I think so often after writing something it’s hard to remember that people will actually READ it. I’ve been surprised by how infrequently I hear from anyone having read Kate’s story or the other firsthand accounts in the Re-authoring Teaching book (such as Nicole’s story in I find these stories not only incredibly moving but very helpful in shaping my work as a practitioner. Your post reminds me that the power of hearing from “experience consultants” (or “consumer consultant”) is indeed strong. I actually never doubted this…something else must be getting in the way. Busyness in people’s lives is certainly one factor. I wonder if there is something else.

I’m going to send your response to Kate right now…Peggy

Margaret, I wrote to Kate this morning, and she immediately sent me back the following:

Thanks so much!  I’m really glad that that writing helps people so much. It reminds me that it wasn’t all for naught.

Cate-Ryan 2Cate Ryan: September 10, 2012

Hello Kate, Peggy and Margaret…hello other who may join in later,

Peggy, I’m not sure if you are still in touch with Kate, though as away to participate in this conversation and reflection, I am going to propose some thoughts and questions after reading this chapter. If there isn’t a way to share these with Kate, I understand, and also feel this may also help shape what I’ve been thinking to talk about for the colab chat.

Kate, I came to these pages looking to possibly find a little more insight into ways I might be able to meet with a young woman who I know, who is currently hospitialised after experiencing sympotms that could fit into a description of psychosis. When meeting her, I’ve felt at best, a caring person looking in from the outside and at worst, completly inadequate and up agaisnt a world of not know, not understanding and feeling uncertain what ways to take steps in any direction. this feel has left me with a feeling of perhpas resigning to the ‘expertese’ of the hospital staff and their strategies, however, then left with doubt about how these ways ignore the young freedom she and I used to get in our conversations before she became so unwell. Reading your words in Peggy’s chapter, I’ve found more than I could have asked…a description that enabled me to perhaps, just see, maybe even just for a moment what it might be like on the other side of the glass as you named it. Though I realise the experience for the young woman I know will be her’s and may not necessarily mirror yours, I feel from witnessing the experiences and the many chats she and I’ve had that there are some openings to what it’s been like for her.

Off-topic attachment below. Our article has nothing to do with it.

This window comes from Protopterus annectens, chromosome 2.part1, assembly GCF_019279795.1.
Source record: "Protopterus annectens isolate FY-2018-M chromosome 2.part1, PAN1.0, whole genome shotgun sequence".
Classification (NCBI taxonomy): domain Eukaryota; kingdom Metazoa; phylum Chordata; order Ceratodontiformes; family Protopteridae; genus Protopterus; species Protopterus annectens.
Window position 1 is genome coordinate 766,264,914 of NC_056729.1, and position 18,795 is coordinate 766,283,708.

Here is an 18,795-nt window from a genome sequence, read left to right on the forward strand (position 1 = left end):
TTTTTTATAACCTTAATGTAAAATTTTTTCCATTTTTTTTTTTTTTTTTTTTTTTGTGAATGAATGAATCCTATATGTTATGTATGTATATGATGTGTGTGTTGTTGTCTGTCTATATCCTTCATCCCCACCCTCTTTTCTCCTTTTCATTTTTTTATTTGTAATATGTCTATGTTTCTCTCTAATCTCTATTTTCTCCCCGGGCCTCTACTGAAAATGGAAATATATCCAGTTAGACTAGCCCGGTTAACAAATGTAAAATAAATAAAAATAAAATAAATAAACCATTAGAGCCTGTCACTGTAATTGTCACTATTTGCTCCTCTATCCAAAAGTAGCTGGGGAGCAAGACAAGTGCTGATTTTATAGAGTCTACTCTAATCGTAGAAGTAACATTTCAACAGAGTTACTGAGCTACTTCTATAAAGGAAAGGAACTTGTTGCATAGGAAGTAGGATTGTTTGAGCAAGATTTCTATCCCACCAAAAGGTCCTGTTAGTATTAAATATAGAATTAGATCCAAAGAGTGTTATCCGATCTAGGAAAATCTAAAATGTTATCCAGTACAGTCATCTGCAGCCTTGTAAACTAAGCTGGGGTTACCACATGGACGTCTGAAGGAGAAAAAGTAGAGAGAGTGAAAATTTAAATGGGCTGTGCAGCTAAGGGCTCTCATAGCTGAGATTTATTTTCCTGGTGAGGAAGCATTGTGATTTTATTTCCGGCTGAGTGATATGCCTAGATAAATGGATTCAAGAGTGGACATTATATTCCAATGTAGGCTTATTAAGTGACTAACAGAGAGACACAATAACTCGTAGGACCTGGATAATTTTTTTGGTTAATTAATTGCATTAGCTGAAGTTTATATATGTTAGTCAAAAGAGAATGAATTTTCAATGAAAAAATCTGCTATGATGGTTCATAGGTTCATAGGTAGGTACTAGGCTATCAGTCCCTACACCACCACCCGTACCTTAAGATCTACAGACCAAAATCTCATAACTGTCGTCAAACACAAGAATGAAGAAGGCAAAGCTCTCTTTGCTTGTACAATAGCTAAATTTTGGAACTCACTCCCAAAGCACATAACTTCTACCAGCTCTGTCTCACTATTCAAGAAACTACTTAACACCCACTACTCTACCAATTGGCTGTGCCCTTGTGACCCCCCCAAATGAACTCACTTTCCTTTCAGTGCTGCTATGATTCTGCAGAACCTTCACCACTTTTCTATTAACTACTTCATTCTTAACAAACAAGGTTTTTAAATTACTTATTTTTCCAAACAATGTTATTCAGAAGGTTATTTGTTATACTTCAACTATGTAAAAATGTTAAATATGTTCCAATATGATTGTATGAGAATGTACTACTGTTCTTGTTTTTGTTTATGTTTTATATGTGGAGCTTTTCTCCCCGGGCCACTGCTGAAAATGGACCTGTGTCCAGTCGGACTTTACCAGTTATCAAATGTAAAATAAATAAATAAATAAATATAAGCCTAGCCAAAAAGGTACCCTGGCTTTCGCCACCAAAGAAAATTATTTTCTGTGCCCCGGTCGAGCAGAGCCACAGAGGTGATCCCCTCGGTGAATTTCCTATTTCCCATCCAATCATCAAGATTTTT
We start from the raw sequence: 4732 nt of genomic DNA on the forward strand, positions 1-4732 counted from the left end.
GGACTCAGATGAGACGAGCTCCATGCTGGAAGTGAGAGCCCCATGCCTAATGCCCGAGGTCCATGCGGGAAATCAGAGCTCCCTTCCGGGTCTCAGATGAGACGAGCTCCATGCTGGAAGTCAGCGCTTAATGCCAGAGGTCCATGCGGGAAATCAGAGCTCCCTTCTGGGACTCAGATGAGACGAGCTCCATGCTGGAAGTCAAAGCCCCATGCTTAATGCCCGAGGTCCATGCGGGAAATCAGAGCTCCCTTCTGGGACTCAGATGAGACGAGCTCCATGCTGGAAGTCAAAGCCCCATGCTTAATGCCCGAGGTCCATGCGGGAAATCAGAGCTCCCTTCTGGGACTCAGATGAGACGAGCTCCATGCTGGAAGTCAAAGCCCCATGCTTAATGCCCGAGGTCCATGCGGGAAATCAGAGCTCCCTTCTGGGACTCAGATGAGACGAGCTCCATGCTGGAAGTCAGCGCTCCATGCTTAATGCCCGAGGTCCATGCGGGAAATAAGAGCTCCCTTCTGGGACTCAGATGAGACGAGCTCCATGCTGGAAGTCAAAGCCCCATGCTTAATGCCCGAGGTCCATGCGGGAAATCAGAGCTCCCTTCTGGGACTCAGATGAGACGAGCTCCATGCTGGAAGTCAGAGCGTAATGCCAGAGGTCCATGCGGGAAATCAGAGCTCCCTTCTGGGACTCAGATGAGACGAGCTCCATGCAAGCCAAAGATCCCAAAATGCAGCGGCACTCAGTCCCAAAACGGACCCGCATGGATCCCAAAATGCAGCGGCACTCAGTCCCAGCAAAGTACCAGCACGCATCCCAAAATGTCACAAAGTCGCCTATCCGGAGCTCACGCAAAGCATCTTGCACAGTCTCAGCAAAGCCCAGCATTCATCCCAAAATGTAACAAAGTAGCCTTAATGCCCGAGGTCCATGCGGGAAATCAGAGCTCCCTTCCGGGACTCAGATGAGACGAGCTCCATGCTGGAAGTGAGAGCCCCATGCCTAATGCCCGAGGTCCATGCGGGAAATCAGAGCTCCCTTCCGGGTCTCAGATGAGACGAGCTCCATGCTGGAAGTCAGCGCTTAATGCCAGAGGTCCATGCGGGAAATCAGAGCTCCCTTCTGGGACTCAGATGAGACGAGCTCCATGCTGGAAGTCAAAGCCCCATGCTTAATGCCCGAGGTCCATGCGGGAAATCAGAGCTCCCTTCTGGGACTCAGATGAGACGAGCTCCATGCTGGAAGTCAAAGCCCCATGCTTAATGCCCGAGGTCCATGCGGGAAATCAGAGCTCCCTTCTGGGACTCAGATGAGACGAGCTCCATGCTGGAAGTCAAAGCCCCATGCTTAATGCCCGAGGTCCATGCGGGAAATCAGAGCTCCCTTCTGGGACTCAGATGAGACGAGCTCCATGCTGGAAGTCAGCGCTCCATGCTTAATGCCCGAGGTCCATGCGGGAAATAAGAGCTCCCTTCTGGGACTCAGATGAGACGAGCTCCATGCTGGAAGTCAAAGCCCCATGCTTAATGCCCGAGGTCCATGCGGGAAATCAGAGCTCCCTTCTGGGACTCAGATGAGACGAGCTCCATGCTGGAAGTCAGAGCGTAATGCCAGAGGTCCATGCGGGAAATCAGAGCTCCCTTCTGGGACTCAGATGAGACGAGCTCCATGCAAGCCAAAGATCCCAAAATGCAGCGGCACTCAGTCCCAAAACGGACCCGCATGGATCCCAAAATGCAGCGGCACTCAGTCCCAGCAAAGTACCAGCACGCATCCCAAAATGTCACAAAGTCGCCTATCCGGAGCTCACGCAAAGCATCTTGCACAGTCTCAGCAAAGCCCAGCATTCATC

I was wondering Kate, if you might be able to help me understand some possible ways that people either side of the glass can do to counter act the feeling of hopelessness that the depression bullies us into feeling?

In piecing this experience back together to be visible for us all, you spoke about the experience of feeling like you were dying…if living in this hell, can you remember any expressions, verbal or non-verbal that cut through this deep fear so even a glimmer of life on the other side could be seen? If I wanted to offer comfort, hope or care is there a way to do so that may not simply be batted away by the depression?
You spoke about not being able to speak up for your needs and letting people know that “I can’t handle responsibility right now”, is there some way you can suggest that could mean we can check in about offering responsibility/activity vs. isolation and not collude with the depression yet, not add pressure?

Finally Kate, I also read about the inadequacy of biological explanations of what was going on physically for your body and again was left thinking, how else might can the cloak of confusion be sliced to reveal the care, concern and hope others are holding for the future?

Thank you for teaching us from your intimate experience with this hell and then life again. I move on still holding my breath a little, however with many, many more windows that were previously available to me and connect with the young woman in her experience.

Yours in debt

Peggy-Sax 2Peggy: September 10, 2012


I will definitely pass on your words to Kate. It’s been more than 5 years since her experience of psychosis that she wrote about in that chapter. Kate  graduated a couple of years ago from college (undergrad university); since then, she has lived with others in co-housing, experienced a long term relationship, and worked at least a couple of human service jobs. About a month ago, Kate contacted me to see if I would write her a reference “as a family friend” for a new job, working with people with disabilities. She is a terrific human being. I believe we will be connected for life.

Kate taught me a lot – and continues to be my teacher. I think anti-psychotic medication acted as a life-saver to bring her back from a very catatonic state. She continues on meds, although she has also worked hard with psychiatrist(s) to decrease the dosage. However, tending to the biological side of her illness (she has been diagnosed with manic-depressive illness) is only part of her commitment to healing. Kate’s spiritual life is also very important to her. She carries an abiding commitment to social justice and to doing good work in the world. For good reasons, her family is very proud of her. Peggy